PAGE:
E 0613 NAUTICAL, NAVAL

The word "nautical" has, via Latin, a Greek origin .

The word "naval" is of Latin origin .

H 0629 ב נ *, ב ב נ

Concept of root :hollowing out

Hebrew word

pronunciation

English meanings

ב נ* , ב ב נ

nawav, *nav

to hollow out

Related English words

nautical, naval, from Greek and Latin

Comparison between European words and Hebrew

Languages

Words

Pronunciation

English meanings

Similarity in roots

Hebrew

ב נ *, ב ב נ

nawav, *nav

to hollow out

n . b . b ; <

*n (a) b

Greek

ναυς

nas

ship

n (a)

Greek (Homer)

νηυς

ns

ship

n (e)

Latin

navis

navis

ship

n (a) v

English

nautical ;

naval

nautical ;

naval

n (au) ;

n (a) v

Armenian

nav

nav

ship

n (a) v

Kymric

neo

neo

low vessel, kneading trough

n (e) (o) <

*n (e) w

Middle High German

nuosch

nuosh

water trough

n (u) (o) sh

 

 

Hebrew *NAWAV < Proto-Semitic *NAV/B --- *NĀŪ- Indo-European

 

 

At first sight the two concepts, Greek "ship" and Hebrew "to hollow out", seem wide apart. But if we look into humanity’s far past, we see that the first boats man made, were just hollowed out tree trunks. With this knowledge we see that distance disappear.

 

And whereas the Greek "naus" of classical times could be of various types, the "νηυς , ns" Homer wrote about was a deckless ship, still much nearer to the origin of a hollow vessel. We opt for this similarity a possible common origin of the roots.

 

This supposition finds confirmation in some other Indo-European words. Therefore we have mentioned here even Kymric "neo", though we have no direct knowledge of that language. Middle High German gives a clear indication.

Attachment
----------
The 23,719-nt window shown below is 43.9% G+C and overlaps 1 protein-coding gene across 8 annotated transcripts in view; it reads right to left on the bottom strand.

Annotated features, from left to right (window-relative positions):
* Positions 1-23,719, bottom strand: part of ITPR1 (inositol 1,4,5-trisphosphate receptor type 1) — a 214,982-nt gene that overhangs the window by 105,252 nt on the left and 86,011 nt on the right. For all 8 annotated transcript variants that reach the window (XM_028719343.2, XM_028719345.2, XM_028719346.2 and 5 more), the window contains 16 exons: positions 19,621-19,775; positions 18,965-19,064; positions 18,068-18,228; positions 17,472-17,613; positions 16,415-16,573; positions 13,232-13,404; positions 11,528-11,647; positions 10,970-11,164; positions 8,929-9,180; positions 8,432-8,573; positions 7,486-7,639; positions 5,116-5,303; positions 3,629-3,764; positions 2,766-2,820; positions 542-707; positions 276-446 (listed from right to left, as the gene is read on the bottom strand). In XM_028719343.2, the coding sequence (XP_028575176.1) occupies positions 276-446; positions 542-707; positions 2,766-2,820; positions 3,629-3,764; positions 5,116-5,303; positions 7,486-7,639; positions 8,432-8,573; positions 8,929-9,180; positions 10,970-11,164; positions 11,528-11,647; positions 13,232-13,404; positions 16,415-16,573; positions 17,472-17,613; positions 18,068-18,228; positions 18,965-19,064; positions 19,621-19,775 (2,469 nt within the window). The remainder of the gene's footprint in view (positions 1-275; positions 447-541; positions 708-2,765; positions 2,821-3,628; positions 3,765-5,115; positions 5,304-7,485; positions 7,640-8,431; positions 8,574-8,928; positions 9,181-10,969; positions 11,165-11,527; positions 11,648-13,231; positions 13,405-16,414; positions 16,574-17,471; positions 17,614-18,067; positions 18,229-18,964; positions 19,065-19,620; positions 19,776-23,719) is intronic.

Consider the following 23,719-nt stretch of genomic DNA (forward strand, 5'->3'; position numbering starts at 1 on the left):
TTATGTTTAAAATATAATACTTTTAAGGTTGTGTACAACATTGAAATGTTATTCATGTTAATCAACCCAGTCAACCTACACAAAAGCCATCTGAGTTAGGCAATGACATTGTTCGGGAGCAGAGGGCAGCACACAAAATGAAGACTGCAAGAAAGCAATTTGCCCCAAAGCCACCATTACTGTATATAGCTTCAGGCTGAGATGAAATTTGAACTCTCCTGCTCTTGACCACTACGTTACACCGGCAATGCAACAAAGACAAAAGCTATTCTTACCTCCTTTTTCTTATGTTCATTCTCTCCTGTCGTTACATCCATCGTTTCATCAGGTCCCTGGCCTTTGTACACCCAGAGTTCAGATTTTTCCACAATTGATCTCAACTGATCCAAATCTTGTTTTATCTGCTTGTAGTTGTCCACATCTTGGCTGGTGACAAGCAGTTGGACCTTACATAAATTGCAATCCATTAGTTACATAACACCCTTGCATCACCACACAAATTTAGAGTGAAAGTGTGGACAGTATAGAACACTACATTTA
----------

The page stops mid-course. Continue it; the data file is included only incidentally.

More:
Note:
  • Greek "nas = ship" should not be confused with another very important word, "ναος , naos = temple". "Nas" is, like many other Greek words, the mother of numerous European terms, such as English "nautical" and "aeronaut".

 

Note:
  • Latin "navis" is found at the origin of English "naval, navy, navigate" etcetera.

 

Note:
  • Indo-European has a hypothesis of "*NAU-M", that should be adapted into "*N Ā Ū-", as the " M " where it occurs is not part of the root.

 

Note:
  • Hebrew. This verb is an old one, found in its participle "nawuv = hollow". The root "N B B" is certainly an extension of an older root "*N B". And this is the one akin to the European words mentioned in this entry. The reader knows that in Hebrew the B (Bet) between vowels or at the end of a word is pronounced as W or V.

 

Note:
  • Proto-Semitic. There is no strong direct evidence from outside Hebrew . Words for "pipe, flute, tube, door, gate" are too far off in meaning, but the first three may be hollowed out objects like old canoes. And this may indicate a common origin in Proto-Semitic "* נ ב , N B, nav or nab".

 

 

 

 

 
Created: Tuesday 6 November 2007 at 22.30.54 Updated: 28/01/2013 at 16.15.09